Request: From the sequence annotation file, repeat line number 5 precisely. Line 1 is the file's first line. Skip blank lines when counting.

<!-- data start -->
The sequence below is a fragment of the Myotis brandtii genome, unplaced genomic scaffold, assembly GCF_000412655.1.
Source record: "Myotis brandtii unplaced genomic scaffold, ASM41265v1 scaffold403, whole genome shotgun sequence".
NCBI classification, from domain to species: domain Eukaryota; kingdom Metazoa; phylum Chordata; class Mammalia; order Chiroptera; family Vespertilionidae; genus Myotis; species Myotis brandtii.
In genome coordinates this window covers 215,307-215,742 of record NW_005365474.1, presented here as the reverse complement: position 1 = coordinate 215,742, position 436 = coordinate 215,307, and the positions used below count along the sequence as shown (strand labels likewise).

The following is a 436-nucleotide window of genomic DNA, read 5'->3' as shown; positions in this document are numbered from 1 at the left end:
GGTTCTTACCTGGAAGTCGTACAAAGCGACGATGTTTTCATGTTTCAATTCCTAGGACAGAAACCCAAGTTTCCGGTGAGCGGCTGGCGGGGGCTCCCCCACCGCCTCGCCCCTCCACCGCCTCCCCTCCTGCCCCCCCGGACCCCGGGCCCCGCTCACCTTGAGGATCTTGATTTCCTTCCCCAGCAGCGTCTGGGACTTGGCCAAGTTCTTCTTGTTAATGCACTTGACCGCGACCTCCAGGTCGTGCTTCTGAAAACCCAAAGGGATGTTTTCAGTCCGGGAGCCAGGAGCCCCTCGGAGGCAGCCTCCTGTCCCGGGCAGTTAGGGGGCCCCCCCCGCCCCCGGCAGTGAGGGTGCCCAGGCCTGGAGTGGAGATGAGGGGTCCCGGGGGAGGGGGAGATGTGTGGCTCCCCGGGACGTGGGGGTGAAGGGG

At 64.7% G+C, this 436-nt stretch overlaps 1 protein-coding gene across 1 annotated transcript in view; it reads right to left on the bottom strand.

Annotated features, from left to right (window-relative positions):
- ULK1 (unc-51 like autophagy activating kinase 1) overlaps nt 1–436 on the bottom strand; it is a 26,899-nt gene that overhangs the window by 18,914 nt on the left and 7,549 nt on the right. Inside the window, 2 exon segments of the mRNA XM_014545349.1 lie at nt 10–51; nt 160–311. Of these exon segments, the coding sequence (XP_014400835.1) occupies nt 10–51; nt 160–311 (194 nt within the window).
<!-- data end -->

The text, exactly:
The following is a 436-nucleotide window of genomic DNA, read 5'->3' as shown; positions in this document are numbered from 1 at the left end: